Alexandra “Allie” Swanson: Yeah, absolutely. So countries that are hosting these Zoohackathons are often very receptive to joint efforts to combat wildlife trafficking. And we sometimes have whose government participation in our events. This was especially true when we had in-person events. But sometimes the embassies that are leading the sort of local Zoohackathon programs will engage with government partners to help identify problems that are most pressing locally, and that resonate the most with local communities. I think this was true in the Colombia event a couple of years ago, right, the embassy engaged with the host government to identify what are the biggest issues that we can help jointly address? So I think one of the key outcomes, too, of these Zoohackathon events is that they build this international cooperation because no one can fight wildlife trafficking alone. This is an international effort, it’s a global issue. And through Zoohackathon, we’re able to build that international cooperation and work together on these issues.

Victoria “Tory” Peabody: And then also just to chime in, sometimes representatives from the local governments will participate on the judging panel, because the participants throughout the event will create a solution idea. And then at the end of the event, they are supposed to pitch their solution idea to a panel of judges. So that’s also another really cool opportunity for the local governments to participate. And then they can kind of provide their input on the ideas as well.

Tom Temin: Not every government involved here has, let’s say, exactly the same level of integrity say that the U.S. government does. Animal trafficking can be an economic driver in some of these countries. So you have to know the government is not in cahoots with the traffickers. And that’s not an unknown phenomenon around the world. So how do you tread that one, and also the people participating could come into the crosshairs of the traffickers, who are often violent people?

Alexandra “Allie” Swanson:So our experiences with Zoohackathon have always been a very cooperative and positive experience with our host governments. I think that, as we know, through the process of identifying countries of concern under the Eliminate, Neutralize and Disrupt (END) Wildlife Trafficking Act, government complicity and engagement in and benefit from wildlife trafficking is a real concern that the U.S. does seek to address through various channels. We have the END Act in which we call up countries of concern, and we also have these ineligibility programs in which we identify known traffickers to send a strong signal that they’re not welcome in the United States. But we also have bilateral and regional cooperation and building those positive cooperative processes. And this sort of history of cooperation is really important to arriving at a positive outcome. And with Zoohackathon, the way that people participate in Zoohackathon has not raised concerns about retaliation. The violence against environmental defenders is a very real thing, and that is something that State Department recognizes in their processes for addressing that and recognizing that. But because with Zoohackathon, we’re engaging in new ideas, and none of these participants are like going undercover or calling out criminals, it has remained a very positive avenue for cooperation. And I think that’s sort of where its strength lies is this ability to cooperate and be positive on this shared goal.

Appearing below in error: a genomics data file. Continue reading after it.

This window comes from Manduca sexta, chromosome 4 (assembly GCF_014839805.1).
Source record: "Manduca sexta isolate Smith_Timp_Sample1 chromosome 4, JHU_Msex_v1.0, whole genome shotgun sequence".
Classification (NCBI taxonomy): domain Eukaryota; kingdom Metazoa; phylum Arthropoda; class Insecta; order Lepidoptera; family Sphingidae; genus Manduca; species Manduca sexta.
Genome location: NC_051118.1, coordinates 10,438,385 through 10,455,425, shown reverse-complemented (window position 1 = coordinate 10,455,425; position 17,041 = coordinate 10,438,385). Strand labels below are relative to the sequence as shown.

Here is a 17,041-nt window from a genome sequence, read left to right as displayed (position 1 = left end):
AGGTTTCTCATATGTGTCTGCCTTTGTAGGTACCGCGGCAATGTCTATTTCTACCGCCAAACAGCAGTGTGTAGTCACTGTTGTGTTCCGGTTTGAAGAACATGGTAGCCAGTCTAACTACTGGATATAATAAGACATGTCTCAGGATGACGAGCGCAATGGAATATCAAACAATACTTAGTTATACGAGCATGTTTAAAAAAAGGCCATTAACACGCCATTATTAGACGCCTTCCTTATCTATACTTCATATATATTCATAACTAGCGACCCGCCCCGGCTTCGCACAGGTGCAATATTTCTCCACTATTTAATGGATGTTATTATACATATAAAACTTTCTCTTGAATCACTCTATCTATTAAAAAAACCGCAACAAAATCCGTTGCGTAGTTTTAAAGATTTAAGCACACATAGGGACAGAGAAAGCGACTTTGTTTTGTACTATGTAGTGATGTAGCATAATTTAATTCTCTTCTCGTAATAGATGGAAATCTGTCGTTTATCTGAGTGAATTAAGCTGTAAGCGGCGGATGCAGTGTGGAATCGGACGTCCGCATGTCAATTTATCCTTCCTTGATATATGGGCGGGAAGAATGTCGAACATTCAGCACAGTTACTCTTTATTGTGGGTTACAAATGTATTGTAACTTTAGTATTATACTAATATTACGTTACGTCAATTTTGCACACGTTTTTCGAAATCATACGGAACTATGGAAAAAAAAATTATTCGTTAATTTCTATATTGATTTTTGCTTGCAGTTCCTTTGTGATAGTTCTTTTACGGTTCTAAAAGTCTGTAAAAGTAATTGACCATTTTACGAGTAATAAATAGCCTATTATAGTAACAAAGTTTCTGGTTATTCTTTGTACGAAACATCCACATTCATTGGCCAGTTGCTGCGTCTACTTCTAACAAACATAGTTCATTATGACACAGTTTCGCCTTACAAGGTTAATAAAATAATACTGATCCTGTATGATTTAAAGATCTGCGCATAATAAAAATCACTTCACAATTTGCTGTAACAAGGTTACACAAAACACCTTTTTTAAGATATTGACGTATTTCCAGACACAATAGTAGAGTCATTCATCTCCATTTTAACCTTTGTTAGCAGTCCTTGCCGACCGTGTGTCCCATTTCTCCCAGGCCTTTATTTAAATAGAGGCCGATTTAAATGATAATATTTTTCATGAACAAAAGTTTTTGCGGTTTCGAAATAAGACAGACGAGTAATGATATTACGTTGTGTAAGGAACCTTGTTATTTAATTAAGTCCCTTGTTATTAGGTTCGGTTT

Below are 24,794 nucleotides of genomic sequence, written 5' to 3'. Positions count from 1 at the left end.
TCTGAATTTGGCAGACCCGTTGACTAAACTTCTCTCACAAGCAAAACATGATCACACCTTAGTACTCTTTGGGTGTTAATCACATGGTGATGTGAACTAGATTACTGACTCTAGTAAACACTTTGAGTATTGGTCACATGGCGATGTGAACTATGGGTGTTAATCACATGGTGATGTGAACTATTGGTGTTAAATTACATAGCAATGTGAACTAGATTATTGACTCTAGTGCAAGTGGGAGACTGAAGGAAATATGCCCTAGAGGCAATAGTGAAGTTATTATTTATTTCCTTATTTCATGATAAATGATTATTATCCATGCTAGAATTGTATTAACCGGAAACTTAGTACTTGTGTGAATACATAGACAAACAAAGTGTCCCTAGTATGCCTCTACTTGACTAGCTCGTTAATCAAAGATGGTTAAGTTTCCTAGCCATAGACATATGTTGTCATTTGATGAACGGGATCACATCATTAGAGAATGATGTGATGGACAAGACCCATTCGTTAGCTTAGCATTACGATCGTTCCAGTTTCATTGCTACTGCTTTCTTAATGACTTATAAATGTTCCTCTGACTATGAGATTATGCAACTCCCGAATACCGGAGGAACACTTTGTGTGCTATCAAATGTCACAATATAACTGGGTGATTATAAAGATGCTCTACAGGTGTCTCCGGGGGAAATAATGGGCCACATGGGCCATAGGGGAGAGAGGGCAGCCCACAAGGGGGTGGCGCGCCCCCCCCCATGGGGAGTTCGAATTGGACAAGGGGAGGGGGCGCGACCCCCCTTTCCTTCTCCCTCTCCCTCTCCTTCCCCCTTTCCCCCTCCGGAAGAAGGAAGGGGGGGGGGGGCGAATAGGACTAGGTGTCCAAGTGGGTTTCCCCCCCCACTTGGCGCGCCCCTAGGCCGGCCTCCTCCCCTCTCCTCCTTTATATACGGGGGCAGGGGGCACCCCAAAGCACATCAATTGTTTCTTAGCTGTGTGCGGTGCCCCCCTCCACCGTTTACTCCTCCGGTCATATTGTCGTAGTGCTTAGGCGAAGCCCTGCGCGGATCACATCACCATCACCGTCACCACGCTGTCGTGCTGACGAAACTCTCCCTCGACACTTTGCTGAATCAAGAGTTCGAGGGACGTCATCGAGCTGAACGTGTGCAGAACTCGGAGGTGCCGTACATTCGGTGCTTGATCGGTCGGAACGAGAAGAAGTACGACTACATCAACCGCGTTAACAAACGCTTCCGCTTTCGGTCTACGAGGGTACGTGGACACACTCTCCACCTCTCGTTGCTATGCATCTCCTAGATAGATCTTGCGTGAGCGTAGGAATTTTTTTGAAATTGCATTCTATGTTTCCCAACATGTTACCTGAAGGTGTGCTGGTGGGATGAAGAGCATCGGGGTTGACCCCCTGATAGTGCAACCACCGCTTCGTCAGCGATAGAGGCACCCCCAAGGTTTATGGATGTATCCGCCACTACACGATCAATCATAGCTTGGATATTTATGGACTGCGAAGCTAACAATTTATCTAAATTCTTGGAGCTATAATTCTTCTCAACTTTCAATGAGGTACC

Tom Temin: Alright, and just out of curiosity, what are the top animals that are trafficked in some of the countries – Bolivia, the Congo, Gabon, Saudi Arabia, Uganda, Vietnam – what species are we most concerned about?

Alexandra “Allie” Swanson: Globally it’s pangolins. Pangolins are the most trafficked mammal in the world in particular for their scales, which are used in traditional Chinese medicine. In the countries you’ve mentioned, the issue is very place-to-place. So in Latin America, broadly, live bird trade is a huge issue as well as live reptile trade. There’s a lot of convergence or sort of laundering of wild caught animals, trafficked animals through the “legal captive trade,” right. So and that can make it very hard to discern what’s legal and not. African elephants for their ivory is long-recognized sort of classic emblem of the fight against wildlife trafficking. Cheetahs are another, I think, rising example, especially going into the Middle East for pet trade. It varies widely.

Tom Temin: Well, we’re glad you’re on the job. Dr. Allie Swanson is a foreign affairs officer in the Bureau of International Environmental and Scientific Affairs at the State Department. And Tory Peabody is a Zoohackathon program manager. Thank you both very much.